Why Are There So Many Novels About Famous Writers?
Heller McAlpin Analyzes a Recent Surge in Biographical Fiction
Write about what you know and care about most deeply, aspiring writers are repeatedly instructed. Well, what’s something writers know and love best? The books and authors that made them want to write their own.
Brace yourself for a bevy of novels about famous authors coming out this spring—historical fiction featuring characters ripped from the gold-embossed spines of great literature: George Eliot, Anton Chekhov, Samuel Beckett, Herman Melville, Nathaniel Hawthorne, Walt Whitman and M.F.K. Fisher, to name a few. It sometimes seems that instead of trying to create their own memorable Elizabeth Bennets, Hester Prynnes, Ahabs, and Godots, writers are intent on figuring out how the hell their creators did it. And how better to submerse oneself in a beloved book than by channeling its author’s very identity and mindset?
Literature about famous authors is not a new thing. Dante’s Inferno featured Virgil. More recent standouts include The Last Station (1990), Jay Parini’s memorable portrait of Tolstoy at the end of his life; The Master of Petersburg (1994), J.M. Coetzee’s novel about Dostoyevsky; The Hours (1998), Michael Cunningham’s Pulitzer Prize-winning homage to Virginia Woolf and Mrs. Dalloway; and The Master (2004), Colm Tóibín’s masterful ventriloquism of Henry James. There are also plenty of less stellar examples, with Jane Austen, William Shakespeare, Zelda and F. Scott Fitzgerald, and Ernest Hemingway and his wives starring as perennial favorites.
What’s the attraction, and why so many now? Is it the hoped-for literary cachet of a famous name? Hero-worship? Escapism? The joy of literary sleuthing and research unfettered by the strict adherence to facts required for biographies?
Set in a distinctive wing of the gallery of historical fiction, these portraits refract the past through a contemporary lens, addressing issues with abiding relevance, such as the particular challenges faced by single women or gay men. While some are as lifeless as plaster busts, many others, like Dinitia Smith’s The Honeymoon, (due from Other Press in May), are the literary equivalent of biopics—engrossing, moving stories that provide a deeper understanding of the writers who penned our favorite books, but without the daunting heft of a biography.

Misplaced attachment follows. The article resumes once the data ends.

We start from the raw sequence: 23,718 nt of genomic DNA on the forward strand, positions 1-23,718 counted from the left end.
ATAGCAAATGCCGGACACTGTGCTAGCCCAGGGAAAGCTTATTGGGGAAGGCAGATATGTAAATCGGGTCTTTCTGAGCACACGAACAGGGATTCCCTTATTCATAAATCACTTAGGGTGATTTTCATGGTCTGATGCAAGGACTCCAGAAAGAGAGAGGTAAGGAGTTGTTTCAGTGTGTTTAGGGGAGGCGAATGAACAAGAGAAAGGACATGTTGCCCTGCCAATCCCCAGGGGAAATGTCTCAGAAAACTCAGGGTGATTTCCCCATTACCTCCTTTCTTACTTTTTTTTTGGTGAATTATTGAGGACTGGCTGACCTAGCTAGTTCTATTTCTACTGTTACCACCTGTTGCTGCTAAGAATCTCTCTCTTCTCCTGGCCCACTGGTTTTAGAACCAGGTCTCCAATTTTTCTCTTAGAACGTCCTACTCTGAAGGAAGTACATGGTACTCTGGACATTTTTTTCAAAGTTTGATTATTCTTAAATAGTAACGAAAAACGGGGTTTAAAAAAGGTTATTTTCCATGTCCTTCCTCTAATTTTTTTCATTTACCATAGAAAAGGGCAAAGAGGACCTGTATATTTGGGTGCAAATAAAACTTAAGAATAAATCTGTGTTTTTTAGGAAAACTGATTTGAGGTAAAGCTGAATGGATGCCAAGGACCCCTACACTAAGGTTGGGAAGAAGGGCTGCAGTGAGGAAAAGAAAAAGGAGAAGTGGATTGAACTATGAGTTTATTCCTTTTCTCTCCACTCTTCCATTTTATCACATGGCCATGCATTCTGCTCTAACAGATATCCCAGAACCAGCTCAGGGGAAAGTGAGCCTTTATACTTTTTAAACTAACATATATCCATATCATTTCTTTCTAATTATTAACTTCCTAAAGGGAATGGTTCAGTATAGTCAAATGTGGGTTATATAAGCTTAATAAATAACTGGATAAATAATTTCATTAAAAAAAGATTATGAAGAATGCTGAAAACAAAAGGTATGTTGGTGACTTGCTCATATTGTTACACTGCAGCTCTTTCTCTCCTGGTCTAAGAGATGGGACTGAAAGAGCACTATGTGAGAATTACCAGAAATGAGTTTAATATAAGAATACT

Smith’s novel centers on George Eliot’s strange late-life marriage to John Walter Cross, a family friend twenty years her junior, which is a largely uncharted chapter in her life. Eliot’s chaste and disastrous honeymoon in June, 1880 with her dapper and, as she discovered, bipolar new husband—who tried to commit suicide during their stay in Venice—is the entry point for a sensitive exploration of how Marian Evans, a country girl considered too plain to marry, developed other, more intellectual options fueled by her enchantment with the rich possibilities of language. With her willingness to flout custom, Eliot found the passion and support she needed with George Henry Lewes, her beloved (albeit irrevocably married) companion of 26 years. Devastated by his death, she felt lucky to find another kind of unconventional love with “Johnnie” based on “admiration and kindness” during what turned out to be the last few months of her life.
Asked in an email exchange why novelists are drawn to stories of great writers, Smith replied, “There is a profound and private loneliness to our chosen art, and a longing to find replicas of our own experience in those who’ve gone before us…I was drawn to George Eliot first because she is one of the greatest writers in the English language, and she was a woman…To be a novelist is difficult at best, and to be a woman and a novelist still means to overcome barriers, social, psychological and spiritual. Especially, I think we are still, to some extent, searching for our own identities…Inevitably, we look to other writers as role models.”
“There is a profound and private loneliness to our chosen art, and a longing to find replicas of our own experience in those who’ve gone before us.”